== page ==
Advances in radiation therapy offer many new treatment choices for breast cancer. When the oncologist recommends radiation, be sure to check whether the type of radiation she suggests is the most advanced strategy available for this particular breast cancer.
Pushing for the right radiation therapy treatment
After the oncologist recommends a course of treatment for breast cancer that includes radiation therapy , you're naturally going to have many questions. Among them will be concerns about whether the type of radiation the doctor's recommending is the most advanced and aggressive strategy available.
"Not all radiation therapy is created equal," says oncologist Shalom Kalnicki, chairman of radiation oncology at Montefiore Medical Center and the Albert Einstein College of Medicine in New York. "You want to understand what's involved and find out about all the options, so you can make the best choice."
For suggestions on what to ask during this important discussion, see 15 Questions to Ask About Radiation Therapy for Breast Cancer . Certainly, the oncologist knows more about breast cancer than you do and may have solid reasons for recommending a particular treatment -- but it's also possible she's recommending only the treatment available in the hospitals she's affiliated with. To prepare for this talk, you'll want to know the terms for the wide variety of techniques available. Here's a rundown of the newest radiation technologies:
3-D conformal radiation therapy (3D-CRT)
Probably the most common form of standard radiation used today is conformal radiation, in which doctors use computer technology to map the tumor with imaging techniques s uch as MRIs and PET scans. This allows doctors to target the radiation beam to more closely match the shape of the tumor. Scans cover the tumor's width, height, and depth -- hence the term 3-D.
IMRT (intensity-modulated radiation therapy)
IMRT has gradually become the standard of care for many types of cancers, particularly cancers of the head and neck, lung, abdomen, and pelvis, for which precision in delivering radiation is important. But it's also starting to be used in breast cancer treatment, particularly in patients who've had standard radiation therapy and have recurrent tumors. Here are some basics to know about IMRT:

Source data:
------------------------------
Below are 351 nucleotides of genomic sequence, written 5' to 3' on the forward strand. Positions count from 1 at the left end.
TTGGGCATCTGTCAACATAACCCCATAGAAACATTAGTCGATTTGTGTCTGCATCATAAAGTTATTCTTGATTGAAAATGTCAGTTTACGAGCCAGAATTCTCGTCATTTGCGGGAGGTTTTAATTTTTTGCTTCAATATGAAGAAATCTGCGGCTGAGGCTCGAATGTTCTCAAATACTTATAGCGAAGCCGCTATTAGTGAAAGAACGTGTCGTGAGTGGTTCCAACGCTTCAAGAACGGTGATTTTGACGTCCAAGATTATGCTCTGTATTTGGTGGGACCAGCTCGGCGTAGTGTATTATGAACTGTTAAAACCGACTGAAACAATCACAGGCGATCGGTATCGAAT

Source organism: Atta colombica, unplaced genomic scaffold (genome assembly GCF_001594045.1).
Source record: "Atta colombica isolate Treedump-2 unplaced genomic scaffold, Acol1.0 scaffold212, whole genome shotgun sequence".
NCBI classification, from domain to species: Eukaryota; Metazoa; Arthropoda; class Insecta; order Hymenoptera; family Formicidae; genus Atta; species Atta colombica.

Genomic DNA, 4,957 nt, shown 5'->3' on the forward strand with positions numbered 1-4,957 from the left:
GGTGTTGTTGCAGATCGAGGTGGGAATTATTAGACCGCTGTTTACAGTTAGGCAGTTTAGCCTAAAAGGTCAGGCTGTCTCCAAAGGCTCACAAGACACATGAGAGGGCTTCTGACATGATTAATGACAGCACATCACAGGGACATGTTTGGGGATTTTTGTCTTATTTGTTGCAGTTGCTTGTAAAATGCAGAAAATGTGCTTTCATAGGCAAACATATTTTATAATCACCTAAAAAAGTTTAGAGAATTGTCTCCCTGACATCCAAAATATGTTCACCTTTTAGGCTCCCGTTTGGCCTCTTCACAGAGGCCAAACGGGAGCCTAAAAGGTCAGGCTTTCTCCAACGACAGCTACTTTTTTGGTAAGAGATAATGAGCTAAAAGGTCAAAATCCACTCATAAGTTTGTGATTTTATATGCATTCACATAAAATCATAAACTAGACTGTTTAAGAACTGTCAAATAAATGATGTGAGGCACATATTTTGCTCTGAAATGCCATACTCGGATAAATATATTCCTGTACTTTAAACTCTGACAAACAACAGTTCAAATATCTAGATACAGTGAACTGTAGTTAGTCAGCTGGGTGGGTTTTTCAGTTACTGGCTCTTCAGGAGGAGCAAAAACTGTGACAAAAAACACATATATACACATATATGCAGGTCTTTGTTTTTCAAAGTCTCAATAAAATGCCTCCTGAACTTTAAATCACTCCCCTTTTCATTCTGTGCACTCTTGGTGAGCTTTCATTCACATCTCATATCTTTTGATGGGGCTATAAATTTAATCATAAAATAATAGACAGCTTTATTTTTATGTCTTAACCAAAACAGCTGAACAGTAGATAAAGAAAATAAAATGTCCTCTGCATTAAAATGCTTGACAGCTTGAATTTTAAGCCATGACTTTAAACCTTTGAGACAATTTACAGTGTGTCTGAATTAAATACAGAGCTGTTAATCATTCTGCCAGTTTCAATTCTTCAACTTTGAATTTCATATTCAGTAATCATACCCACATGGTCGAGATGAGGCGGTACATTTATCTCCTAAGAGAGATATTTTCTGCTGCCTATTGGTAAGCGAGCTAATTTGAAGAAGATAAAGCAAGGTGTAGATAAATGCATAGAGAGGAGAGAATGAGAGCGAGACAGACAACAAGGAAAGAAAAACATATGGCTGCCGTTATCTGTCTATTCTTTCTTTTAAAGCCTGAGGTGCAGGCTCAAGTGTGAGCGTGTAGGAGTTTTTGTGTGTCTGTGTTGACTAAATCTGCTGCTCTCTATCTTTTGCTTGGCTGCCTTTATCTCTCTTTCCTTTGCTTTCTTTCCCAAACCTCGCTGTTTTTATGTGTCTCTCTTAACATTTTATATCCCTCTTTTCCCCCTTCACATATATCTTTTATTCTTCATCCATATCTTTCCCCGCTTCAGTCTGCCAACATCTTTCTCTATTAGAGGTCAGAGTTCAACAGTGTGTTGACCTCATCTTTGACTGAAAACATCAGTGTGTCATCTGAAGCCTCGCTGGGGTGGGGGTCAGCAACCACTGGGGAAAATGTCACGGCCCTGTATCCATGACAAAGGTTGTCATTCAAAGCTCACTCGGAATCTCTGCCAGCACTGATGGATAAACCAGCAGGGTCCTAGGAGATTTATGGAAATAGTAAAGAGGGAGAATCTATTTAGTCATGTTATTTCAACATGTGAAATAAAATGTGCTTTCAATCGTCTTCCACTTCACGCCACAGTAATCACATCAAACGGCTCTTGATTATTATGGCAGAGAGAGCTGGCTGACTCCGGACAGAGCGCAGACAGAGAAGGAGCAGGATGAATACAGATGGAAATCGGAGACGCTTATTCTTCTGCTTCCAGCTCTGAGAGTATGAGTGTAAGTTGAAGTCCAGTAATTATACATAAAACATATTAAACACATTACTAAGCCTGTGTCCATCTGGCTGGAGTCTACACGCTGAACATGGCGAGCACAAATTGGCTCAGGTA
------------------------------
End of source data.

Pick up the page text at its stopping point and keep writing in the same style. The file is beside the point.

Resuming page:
- It delivers precise, strong radiation. IMRT uses a linear accelerator to deliver thousands of precisely focused small beams of radiation that follow the exact contours of a tumor, allowing the radiation oncologist to target the tumor much more exactly while damaging less of the surrounding tissue. Because surrounding tissue is better protected, the radiation dosages delivered via IMRT can also be higher, resulting in more effective treatment.
- It's not available everywhere. Unfortunately, because it uses different machinery than standard radiation therapy, IMRT is not available in all hospitals. If you ultimately decide that this is the treatment you want, you may have to ask her doctor whether you -- or the person you're caring for -- should seek treatment at another hospital or cancer center. It may be worth fighting for, however: The studies are impressive, and many experts advocate a switch to IMRT for the treatment of some breast tumors.
Image-guided IMRT (IG-IMRT, or IGRT)
- It delivers more easily adjusted radiation. This even more advanced form of IMRT uses online computer imaging to adapt radiation therapy to the changing contours of the tumor in real time, during the radiation therapy itself. (In regular IMRT, the mapping is usually done ahead of time.) The computer compares images taken before the procedure to those taken during the procedure its elf. Since tumors typically shrink as a result of radiation therapy, IG-IMRT (also called IGRT) allows doctors to adjust the radiation to accommodate the shrinking tumor margins, protecting the growing area of healthy tissue around the edge.
- It's good for delicate locations. Also called image-guided adoptive planning, IG-IMRT has been used with great effectiveness to treat tumors in delicate, complex locations such as the head and neck. Study results show that IG-IMRT allows doctors to use high doses of radiation with less damage to healthy tissue.
Another type of IMRT, this technique uses a large linear accelerator inside a doughnut-shaped contraption that spirals around the body during treatment, delivering beams of radiation from many angles. Advocates believe this technique, also called a spiral CT scan, allows even more precisely focused radiation. It's also sometimes used as a screening technique.
Respiratory gated radiation therapy
Because radiation therapy requires such precise targeting, even the tiny movements caused by breathing, swallowing, and blood flow can throw off the radiation beams and lead to tissue damage. To solve this problem, respiratory gated treatment employs computer imaging to map radiation treatment, so that the dose of radiation is modified to accommodate changes in the shape of the tumor caused by the patient's breathing or swallowing. (Without respiratory gating, doctors typically radiate the entire area that the tumor moves through as the patient breathes, which causes radiation to be delivered to healthy tissu e.)
Sometimes called target motion management, this brand-new therapy increases the success of treatment for tumors in the breast near the lung or heart.
Used almost exclusively for brain tumors, this technique aims a very high-dose radiation beam at a small area during a single session. It's the dramatic procedure you see on hospital shows during which the patient's head is enclosed inside a frame to hold it still. A related technique, stereotactic radiotherapy, uses smaller, fractional doses of radiation given multiple times. This type of surgery would only be used in a breast cancer patient whose cancer had spread to the brain.